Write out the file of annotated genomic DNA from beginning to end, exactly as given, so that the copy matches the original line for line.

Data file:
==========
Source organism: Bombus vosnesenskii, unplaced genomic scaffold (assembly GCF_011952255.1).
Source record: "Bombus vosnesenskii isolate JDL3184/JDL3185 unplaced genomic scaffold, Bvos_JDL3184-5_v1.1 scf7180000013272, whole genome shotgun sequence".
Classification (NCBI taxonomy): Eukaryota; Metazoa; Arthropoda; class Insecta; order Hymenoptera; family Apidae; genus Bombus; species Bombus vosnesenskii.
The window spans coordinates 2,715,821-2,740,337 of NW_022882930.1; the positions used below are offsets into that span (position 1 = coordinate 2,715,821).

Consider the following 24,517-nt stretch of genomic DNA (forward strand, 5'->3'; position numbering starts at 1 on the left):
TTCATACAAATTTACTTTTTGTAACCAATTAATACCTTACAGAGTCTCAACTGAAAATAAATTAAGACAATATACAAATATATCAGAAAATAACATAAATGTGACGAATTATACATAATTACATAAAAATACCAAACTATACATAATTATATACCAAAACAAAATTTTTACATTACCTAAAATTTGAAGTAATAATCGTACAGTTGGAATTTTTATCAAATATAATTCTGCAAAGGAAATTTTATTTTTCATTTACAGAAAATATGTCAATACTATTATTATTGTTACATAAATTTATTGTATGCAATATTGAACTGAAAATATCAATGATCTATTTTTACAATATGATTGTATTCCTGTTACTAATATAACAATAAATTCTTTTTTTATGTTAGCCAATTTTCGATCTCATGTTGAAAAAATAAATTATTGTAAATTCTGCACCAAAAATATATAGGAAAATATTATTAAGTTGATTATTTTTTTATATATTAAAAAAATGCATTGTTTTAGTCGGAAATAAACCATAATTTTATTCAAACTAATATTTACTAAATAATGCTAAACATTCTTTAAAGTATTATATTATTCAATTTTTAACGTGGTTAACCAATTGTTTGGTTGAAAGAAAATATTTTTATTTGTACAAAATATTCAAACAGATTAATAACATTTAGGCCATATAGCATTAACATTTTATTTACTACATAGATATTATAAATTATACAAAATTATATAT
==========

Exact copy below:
Source organism: Bombus vosnesenskii, unplaced genomic scaffold (assembly GCF_011952255.1).
Source record: "Bombus vosnesenskii isolate JDL3184/JDL3185 unplaced genomic scaffold, Bvos_JDL3184-5_v1.1 scf7180000013272, whole genome shotgun sequence".
Classification (NCBI taxonomy): Eukaryota; Metazoa; Arthropoda; class Insecta; order Hymenoptera; family Apidae; genus Bombus; species Bombus vosnesenskii.
The window spans coordinates 2,715,821-2,740,337 of NW_022882930.1; the positions used below are offsets into that span (position 1 = coordinate 2,715,821).

Consider the following 24,517-nt stretch of genomic DNA (forward strand, 5'->3'; position numbering starts at 1 on the left):
TTCATACAAATTTACTTTTTGTAACCAATTAATACCTTACAGAGTCTCAACTGAAAATAAATTAAGACAATATACAAATATATCAGAAAATAACATAAATGTGACGAATTATACATAATTACATAAAAATACCAAACTATACATAATTATATACCAAAACAAAATTTTTACATTACCTAAAATTTGAAGTAATAATCGTACAGTTGGAATTTTTATCAAATATAATTCTGCAAAGGAAATTTTATTTTTCATTTACAGAAAATATGTCAATACTATTATTATTGTTACATAAATTTATTGTATGCAATATTGAACTGAAAATATCAATGATCTATTTTTACAATATGATTGTATTCCTGTTACTAATATAACAATAAATTCTTTTTTTATGTTAGCCAATTTTCGATCTCATGTTGAAAAAATAAATTATTGTAAATTCTGCACCAAAAATATATAGGAAAATATTATTAAGTTGATTATTTTTTTATATATTAAAAAAATGCATTGTTTTAGTCGGAAATAAACCATAATTTTATTCAAACTAATATTTACTAAATAATGCTAAACATTCTTTAAAGTATTATATTATTCAATTTTTAACGTGGTTAACCAATTGTTTGGTTGAAAGAAAATATTTTTATTTGTACAAAATATTCAAACAGATTAATAACATTTAGGCCATATAGCATTAACATTTTATTTACTACATAGATATTATAAATTATACAAAATTATATAT